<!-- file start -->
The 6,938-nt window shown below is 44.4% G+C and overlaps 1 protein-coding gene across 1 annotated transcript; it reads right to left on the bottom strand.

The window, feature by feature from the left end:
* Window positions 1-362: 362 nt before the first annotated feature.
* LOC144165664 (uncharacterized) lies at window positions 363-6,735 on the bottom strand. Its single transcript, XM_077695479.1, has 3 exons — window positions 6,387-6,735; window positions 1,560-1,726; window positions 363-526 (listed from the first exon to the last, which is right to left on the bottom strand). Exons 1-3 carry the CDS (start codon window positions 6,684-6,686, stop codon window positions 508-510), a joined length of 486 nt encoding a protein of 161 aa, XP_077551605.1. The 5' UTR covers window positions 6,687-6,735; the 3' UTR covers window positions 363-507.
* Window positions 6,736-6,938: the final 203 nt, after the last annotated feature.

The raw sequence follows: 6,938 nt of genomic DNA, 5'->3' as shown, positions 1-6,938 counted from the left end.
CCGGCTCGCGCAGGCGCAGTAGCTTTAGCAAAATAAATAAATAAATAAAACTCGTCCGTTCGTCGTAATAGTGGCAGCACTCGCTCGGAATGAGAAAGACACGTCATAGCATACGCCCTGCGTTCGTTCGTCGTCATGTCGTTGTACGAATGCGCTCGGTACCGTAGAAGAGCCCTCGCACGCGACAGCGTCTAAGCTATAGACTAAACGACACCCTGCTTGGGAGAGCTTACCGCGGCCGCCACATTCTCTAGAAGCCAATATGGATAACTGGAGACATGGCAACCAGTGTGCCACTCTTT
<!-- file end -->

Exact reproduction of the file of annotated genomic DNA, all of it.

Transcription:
The 6,938-nt window shown below is 44.4% G+C and overlaps 1 protein-coding gene across 1 annotated transcript; it reads right to left on the bottom strand.

The window, feature by feature from the left end:
* Window positions 1-362: 362 nt before the first annotated feature.
* LOC144165664 (uncharacterized) lies at window positions 363-6,735 on the bottom strand. Its single transcript, XM_077695479.1, has 3 exons — window positions 6,387-6,735; window positions 1,560-1,726; window positions 363-526 (listed from the first exon to the last, which is right to left on the bottom strand). Exons 1-3 carry the CDS (start codon window positions 6,684-6,686, stop codon window positions 508-510), a joined length of 486 nt encoding a protein of 161 aa, XP_077551605.1. The 5' UTR covers window positions 6,687-6,735; the 3' UTR covers window positions 363-507.
* Window positions 6,736-6,938: the final 203 nt, after the last annotated feature.

The raw sequence follows: 6,938 nt of genomic DNA, 5'->3' as shown, positions 1-6,938 counted from the left end.
CCGGCTCGCGCAGGCGCAGTAGCTTTAGCAAAATAAATAAATAAATAAAACTCGTCCGTTCGTCGTAATAGTGGCAGCACTCGCTCGGAATGAGAAAGACACGTCATAGCATACGCCCTGCGTTCGTTCGTCGTCATGTCGTTGTACGAATGCGCTCGGTACCGTAGAAGAGCCCTCGCACGCGACAGCGTCTAAGCTATAGACTAAACGACACCCTGCTTGGGAGAGCTTACCGCGGCCGCCACATTCTCTAGAAGCCAATATGGATAACTGGAGACATGGCAACCAGTGTGCCACTCTTT